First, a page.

[58]     Perhaps contrary to common belief, a court's determination that a person is mentally ill and subject to involuntary commitment in a hospital is not equivalent to a finding that the person is incompetent. Milton, 29 Ohio St.3d at 22, 29 OBR at 375, 505 N.E.2d at 257; Rivers, 67 N.Y.2d at 494-495, 504 N.Y.S.2d at 79, 495 N.E.2d at 341-342; Appelbaum & Gutheil, Clinical Handbook of Psychiatry and the Law, at 220 ("The mere presence of psychosis, dementia, mental retardation, or some other form of mental illness or disability is insufficient in itself to constitute incompetence."). In fact, a person's involuntary commitment to a hospital due to a mental illness does not even raise a presumption that the patient is incompetent. Milton, 29 Ohio St.3d at 22-23, 29 OBR at 375, 505 N.E.2d at 257. Under Ohio law, these patients retain all civil rights not specifically denied in the Revised Code or removed by an adjudication of incompetence. Id. at 23, 29 OBR at 375, 505 N.E.2d at 257; R.C. 5122.301. The rights retained include, among others, the right to contract, hold a professional license, marry, obtain a divorce, make a will, and vote. R.C. 5122.301; see Milton at 23, 29 OBR at 375, 505 N.E.2d at 257.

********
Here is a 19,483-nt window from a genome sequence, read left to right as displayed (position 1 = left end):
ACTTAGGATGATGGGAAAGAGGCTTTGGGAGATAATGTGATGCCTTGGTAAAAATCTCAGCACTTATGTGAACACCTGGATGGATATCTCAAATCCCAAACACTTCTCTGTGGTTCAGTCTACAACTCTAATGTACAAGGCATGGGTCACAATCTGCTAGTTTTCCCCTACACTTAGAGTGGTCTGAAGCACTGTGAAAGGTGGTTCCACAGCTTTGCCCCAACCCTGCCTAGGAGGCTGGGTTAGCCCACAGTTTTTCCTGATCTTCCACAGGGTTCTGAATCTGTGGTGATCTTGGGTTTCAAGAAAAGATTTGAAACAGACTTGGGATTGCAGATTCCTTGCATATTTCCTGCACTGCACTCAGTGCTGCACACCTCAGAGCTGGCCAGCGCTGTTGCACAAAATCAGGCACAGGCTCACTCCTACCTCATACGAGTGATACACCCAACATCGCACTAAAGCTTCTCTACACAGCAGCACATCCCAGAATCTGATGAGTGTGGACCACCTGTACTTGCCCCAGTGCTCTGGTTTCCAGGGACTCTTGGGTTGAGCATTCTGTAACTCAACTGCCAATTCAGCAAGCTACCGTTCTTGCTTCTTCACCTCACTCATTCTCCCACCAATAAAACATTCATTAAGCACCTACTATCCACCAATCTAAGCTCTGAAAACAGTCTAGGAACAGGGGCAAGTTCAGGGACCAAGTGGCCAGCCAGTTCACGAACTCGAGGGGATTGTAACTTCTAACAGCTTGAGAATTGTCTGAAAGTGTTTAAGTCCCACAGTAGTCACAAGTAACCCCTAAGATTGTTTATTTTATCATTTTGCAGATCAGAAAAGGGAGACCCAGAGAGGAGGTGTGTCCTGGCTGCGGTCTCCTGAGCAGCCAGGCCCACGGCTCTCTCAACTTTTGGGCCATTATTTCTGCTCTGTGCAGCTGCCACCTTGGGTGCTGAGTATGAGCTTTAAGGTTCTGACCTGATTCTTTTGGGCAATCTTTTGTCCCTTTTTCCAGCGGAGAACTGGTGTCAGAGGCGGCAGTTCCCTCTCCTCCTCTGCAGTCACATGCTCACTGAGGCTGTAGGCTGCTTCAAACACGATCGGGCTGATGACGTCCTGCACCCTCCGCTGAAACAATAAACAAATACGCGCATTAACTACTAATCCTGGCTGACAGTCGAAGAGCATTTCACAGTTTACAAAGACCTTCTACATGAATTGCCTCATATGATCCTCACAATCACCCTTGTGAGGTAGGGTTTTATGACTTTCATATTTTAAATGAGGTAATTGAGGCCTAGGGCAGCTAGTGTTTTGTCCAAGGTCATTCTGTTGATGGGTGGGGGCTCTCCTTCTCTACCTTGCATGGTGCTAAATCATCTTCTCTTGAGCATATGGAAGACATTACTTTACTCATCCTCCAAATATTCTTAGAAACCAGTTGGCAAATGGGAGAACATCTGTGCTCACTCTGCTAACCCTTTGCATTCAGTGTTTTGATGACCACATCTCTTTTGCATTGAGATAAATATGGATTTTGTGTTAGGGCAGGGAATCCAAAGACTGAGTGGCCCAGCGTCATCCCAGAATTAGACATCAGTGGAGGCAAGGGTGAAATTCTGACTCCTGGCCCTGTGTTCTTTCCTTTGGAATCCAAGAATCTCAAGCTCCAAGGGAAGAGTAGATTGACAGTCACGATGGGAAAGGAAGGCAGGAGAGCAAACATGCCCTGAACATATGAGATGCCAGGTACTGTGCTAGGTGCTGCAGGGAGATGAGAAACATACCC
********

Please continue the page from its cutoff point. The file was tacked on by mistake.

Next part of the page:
[59]     Based on the foregoing, it is clear that mental illness and incompetence are not one and the same. Therefore, the state may not rely on its parens patriae power to justify making treatment decisions for a mentally ill person simply because that person has been involuntarily committed. Before invoking this power, the state must first prove by clear and convincing evidence that the patient lacks the capacity to give or withhold informed consent regarding treatment. Whether an involuntarily committed mentally ill patient, who does not pose an imminent threat of harm to himself/herself or others, lacks the capacity to give or withhold informed consent regarding treatment is uniquely a judicial, rather than a medical, determination. If a court does not find that the patient lacks such capacity, then the state's parens patriae power is not applicable and the patient's wishes regarding treatment will be honored, no matter how foolish some may perceive that decision to be.*fn7 Rogers v. Commr. of Mental Health, 390 Mass. at 497-498, 458 N.E.2d at 314, quoting Harnish v. Children's Hosp. Med. Ctr. (1982), 387 Mass. 152, 154, 439 N.E.2d 240, 242 (" `Every competent adult has a right "to forego treatment, or even cure, if it entails what for him are intolerable consequences or risks however unwise his sense of values may be in the eyes of the medical profession." ' ").